Introducing Rama & Sapta
Ramakrishna V is a self-taught designer who is passionate about creating modern and functional designs that provoke human emotions. Currently, Rama is the Head of Design at Zeta— a digital platform to manage employee reimbursements. Prior to this, he was with Housing and Zoho. Rama has been an active contributor in Madrasters — Photoshop user group, Chennai.
Saptarshi Prakash, a born speaker and a great show man is a Senior Interaction Designer at Zeta. Sapta is also an ex-employee of Housing He’s a product of the prestigious Indian Institute of Technology, Madras. He comes with immense experience in conducting workshops and has also spoken at HasGeek (a community that thrives on creating discussion spaces for geeks) on UX Choreography: motion design and micro-interactions prior to this.
Ramakrishna Venkatesan and Saptarshi Prakash aren’t a great duo only at conducting interactive workshops where they usually put up quite a show but, their chemistry roots back to being the best of friends for a long time now.
The 2-day bootcamp began with a quick introductory session with which we intended to break some ice. The attendees were required to introduce themselves by giving out their names, professional background and one interesting fact about them. We were extremely thrilled to have on board, a Batman who confessed his super powers, wildlife photographers, part time chefs and also non-designers who were keen to learn about designing, as attendees.
Post the introductions, Sapta took over and threw the basic question, “What is UX?” at the audience to which Ashwathi, a bright mind from the crowd gave an interesting answer that gave the non-designers an amazing prelude into the domain.
Ashwathi explained user experience with an example where she said, “Let’s consider a bicycle. The appearance of the bicycle that includes the look and colour of it can be seen as user interface elements and things that have an impact on the riding experience such as the gear shifts, and seat adjustments can be categorised under the user experience aspects.”
In response to this brilliantly crafted answer, the speakers underlined the fact that user experience is more about problem solving than design.
The duo then took over to set the context of the workshop and introduce user experience using case studies.
One prominently discussed case study included the evolution of design in ketchup bottles.
Sapta then explained how UX has got so much to do with the context and setting by discussing his failed attempt at making people laugh when he tried to narrate a joke from Biswa’s show he’d recently attended.
Budding designers were made to realise that experience is not something one can explain with a concrete product as the definition of experience is abstract and varies from person to person. That said, it was very well established that UX design is a domain that requires the designer to be extremely agile and thoughtful to be able to deliver best results.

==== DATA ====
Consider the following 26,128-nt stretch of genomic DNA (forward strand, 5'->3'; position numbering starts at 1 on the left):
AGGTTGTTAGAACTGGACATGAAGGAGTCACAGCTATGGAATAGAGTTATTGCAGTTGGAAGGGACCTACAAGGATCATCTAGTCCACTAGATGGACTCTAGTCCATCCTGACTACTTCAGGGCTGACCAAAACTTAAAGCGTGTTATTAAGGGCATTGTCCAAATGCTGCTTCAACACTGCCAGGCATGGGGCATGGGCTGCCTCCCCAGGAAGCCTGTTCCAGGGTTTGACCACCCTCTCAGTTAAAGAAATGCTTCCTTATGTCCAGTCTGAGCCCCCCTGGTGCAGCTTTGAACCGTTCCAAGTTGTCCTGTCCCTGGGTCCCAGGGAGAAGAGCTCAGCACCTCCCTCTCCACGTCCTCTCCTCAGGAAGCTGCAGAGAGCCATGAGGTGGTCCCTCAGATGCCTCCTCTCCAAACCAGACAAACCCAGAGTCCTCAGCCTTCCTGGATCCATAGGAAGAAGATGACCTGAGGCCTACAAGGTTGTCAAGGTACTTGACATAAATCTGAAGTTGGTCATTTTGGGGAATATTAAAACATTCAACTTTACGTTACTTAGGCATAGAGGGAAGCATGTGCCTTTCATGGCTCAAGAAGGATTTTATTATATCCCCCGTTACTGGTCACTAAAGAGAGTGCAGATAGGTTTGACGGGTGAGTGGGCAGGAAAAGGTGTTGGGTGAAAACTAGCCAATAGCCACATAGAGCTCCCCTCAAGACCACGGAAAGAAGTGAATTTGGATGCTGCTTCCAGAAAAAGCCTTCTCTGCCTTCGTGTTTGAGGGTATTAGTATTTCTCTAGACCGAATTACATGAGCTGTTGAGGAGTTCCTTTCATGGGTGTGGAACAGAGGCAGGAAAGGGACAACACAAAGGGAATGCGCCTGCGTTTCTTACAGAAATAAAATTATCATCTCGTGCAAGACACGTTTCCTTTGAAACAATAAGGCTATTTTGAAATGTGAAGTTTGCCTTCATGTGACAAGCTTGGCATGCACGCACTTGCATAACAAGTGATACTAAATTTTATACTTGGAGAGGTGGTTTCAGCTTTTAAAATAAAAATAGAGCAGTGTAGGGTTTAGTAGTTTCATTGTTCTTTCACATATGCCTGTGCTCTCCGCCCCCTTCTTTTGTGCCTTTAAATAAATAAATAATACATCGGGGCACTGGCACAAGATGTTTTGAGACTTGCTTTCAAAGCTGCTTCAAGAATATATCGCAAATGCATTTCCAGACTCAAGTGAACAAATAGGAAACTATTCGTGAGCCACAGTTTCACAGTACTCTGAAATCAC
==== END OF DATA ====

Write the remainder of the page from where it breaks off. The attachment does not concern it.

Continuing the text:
Post discussing a couple of other interesting case studies that nailed the subject spot on in the minds of the attendees, the speakers set out to reveal their first activity where in the attendees were required to come up with a UX design for a microwave panel for a cafeteria user in a professional setting. The attendees were required to sketch the panel and share it with the team after having brainstormed thoroughly to arrive at a justifiable design. The designs and approaches were then discussed to arrive at the most feasible solution. Throughout the exercise the participants were conditioned with guidelines to take the right approach in arriving at the best design.
This activity paved way for all the participants to wear their thinking hats and indulge in the forthcoming activities that were planned for them.
Another interesting activity that was laid out for the prospective designers was to come up with a product that would help the visually impaired, date. Keeping in mind the challenges imposing a visually impaired person, the team had to come up with a feasible option that would allow them to find their partners. A lot of interesting ideas were popped during this round and a few teams were required to justify the approaches to their design which gave the others an opportunity to then think from different perspectives which they might have had otherwise ignored.
After having set the context so well, Rama and Sapta went ahead to dive deeper and share their insights about understanding the user, things to keep in mind while designing for a start-up, the art of slicing out and the Kano model. Most of the topics covered included a quick round of brainstorming based on the examples given by the speakers to ensure that the concepts discussed stuck in the minds of the participants.
On the second day, the participants were divided into teams of four and given a bigger task where they had to design a travel / financial app by applying all the concepts they’d learned during the workshop. This included conducting user interviews, weighing out what’s important and what isn’t, keeping in mind the models and methodologies discussed and finally the insights that popped during the brainstorming sessions. The design heads were around to provide help with anything that concerned the participants in accomplishing their objective. In the end, each team had a viable and feasible product ready. Rama and Sapta reviewed each of these submissions with the teams to provide valuable feedback.
The two-day workshop, in short, included a lot of thought inducers, real life examples, case studies, hands on exercises and group activities to make the boot camp utmost beneficial to the attendees in terms of value addition and practical expertise.
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Blog credits: Nikita Veerabhadraiah, Marketing at HelloMeets